The Washington Post

X-rays help ice cream makers

A scoop of peppermint stick ice cream at the Gifford's ice cream shop in the Chevy Chase neighborhood on Wisconsin Circle. (Susan Biddle/THE WASHINGTON POST)

What do avalanches and ice cream have in common?

Ice crystals! And so giant food company Nestle is using the same technology used by avalanche experts to look at the crystals in ice cream.

You may have noticed that if ice cream has been in the freezer too long it starts to taste “funny.” Researchers think that’s because the ice crystals have grown and stuck together. When that happens the taste of the dessert can change — and not in a good way.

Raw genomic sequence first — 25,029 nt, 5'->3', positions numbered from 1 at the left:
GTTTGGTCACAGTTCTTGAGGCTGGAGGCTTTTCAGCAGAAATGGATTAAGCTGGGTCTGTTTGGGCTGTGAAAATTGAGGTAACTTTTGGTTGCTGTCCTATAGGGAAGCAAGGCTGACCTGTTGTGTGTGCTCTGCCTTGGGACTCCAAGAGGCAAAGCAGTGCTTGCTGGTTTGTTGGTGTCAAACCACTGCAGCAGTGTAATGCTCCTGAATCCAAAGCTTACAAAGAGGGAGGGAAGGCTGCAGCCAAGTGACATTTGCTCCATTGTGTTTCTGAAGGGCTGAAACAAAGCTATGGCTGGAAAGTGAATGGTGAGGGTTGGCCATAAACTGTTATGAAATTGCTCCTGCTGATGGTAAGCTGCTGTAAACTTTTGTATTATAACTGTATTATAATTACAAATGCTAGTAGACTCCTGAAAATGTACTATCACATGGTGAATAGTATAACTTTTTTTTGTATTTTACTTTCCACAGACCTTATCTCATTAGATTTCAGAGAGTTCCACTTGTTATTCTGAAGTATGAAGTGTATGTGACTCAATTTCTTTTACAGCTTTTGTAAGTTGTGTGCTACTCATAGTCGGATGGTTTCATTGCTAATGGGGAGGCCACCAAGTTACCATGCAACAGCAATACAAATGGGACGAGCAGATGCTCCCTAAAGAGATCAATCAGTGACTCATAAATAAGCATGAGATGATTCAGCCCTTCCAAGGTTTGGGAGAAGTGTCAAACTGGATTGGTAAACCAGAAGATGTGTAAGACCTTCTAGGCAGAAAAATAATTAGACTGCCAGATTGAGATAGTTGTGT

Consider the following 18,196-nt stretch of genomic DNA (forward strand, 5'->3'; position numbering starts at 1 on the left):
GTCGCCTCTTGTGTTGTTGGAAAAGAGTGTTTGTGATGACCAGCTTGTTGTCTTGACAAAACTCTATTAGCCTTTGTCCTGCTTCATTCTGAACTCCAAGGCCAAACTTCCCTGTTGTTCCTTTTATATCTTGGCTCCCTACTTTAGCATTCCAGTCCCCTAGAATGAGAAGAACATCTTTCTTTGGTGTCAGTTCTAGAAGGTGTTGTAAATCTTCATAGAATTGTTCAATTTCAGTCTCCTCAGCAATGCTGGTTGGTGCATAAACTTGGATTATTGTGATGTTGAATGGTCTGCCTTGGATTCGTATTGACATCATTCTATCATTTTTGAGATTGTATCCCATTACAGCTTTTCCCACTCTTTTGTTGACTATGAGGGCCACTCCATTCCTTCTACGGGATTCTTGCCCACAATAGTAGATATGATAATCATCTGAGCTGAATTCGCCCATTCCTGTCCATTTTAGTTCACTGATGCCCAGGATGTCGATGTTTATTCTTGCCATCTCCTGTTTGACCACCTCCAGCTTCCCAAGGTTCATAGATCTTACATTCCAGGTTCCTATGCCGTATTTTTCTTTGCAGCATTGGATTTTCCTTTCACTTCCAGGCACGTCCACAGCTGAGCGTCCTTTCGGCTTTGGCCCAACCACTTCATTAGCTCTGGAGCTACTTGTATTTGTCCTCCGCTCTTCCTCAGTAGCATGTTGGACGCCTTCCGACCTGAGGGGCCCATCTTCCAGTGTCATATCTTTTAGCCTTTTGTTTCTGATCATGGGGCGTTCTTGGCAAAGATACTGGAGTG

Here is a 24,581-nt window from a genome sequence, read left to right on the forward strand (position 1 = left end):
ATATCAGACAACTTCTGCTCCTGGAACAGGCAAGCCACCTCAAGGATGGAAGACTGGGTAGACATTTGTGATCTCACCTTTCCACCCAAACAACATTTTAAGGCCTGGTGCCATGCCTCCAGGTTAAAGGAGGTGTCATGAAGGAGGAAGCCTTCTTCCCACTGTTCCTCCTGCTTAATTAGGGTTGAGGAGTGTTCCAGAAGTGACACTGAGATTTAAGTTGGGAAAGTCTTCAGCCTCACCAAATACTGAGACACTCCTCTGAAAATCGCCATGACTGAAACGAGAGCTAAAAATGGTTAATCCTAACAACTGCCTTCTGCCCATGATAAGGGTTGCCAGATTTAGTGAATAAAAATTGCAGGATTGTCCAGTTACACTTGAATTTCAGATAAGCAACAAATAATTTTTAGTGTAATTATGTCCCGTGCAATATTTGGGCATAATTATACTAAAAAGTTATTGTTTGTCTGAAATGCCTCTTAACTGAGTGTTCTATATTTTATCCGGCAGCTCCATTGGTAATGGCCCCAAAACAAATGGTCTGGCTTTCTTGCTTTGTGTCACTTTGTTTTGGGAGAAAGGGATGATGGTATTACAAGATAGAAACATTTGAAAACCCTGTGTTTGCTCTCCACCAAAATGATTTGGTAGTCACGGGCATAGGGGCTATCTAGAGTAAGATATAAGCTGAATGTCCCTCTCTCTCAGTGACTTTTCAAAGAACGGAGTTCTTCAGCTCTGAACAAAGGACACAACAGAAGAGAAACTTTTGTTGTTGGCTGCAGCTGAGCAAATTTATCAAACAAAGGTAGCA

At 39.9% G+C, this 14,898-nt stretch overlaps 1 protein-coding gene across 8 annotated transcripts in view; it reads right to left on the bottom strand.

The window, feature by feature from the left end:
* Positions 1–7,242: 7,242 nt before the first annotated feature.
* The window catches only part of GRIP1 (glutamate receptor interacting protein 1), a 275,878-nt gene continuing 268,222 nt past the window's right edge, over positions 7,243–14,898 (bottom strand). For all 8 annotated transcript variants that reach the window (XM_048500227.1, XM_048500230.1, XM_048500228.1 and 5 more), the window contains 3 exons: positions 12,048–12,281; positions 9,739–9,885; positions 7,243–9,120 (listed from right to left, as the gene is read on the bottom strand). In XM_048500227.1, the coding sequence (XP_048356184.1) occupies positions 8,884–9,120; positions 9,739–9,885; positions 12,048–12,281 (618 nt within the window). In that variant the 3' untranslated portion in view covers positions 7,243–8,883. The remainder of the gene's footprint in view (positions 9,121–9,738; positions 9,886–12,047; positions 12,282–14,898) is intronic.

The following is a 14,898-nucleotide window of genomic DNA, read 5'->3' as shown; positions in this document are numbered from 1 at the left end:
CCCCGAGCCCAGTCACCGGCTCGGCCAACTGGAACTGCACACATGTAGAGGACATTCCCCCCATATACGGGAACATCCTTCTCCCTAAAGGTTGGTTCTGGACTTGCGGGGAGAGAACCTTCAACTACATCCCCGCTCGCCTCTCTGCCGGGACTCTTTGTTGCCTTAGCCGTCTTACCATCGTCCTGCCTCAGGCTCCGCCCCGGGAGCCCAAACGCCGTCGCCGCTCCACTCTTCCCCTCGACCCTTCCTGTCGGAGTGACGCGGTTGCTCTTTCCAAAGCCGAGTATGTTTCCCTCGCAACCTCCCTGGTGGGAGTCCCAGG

By using the same special X-ray technology that avalanche experts use to study which ice crystals are most likely to cause the formation of an avalanche, ice cream experts can see what happens in your home freezer.

“Previously, we could not look inside ice cream without destroying the sample,” said Nestle food scientist Cedric Dubois.

Of course the easiest solution is to eat the ice cream before its crystals have time to change!

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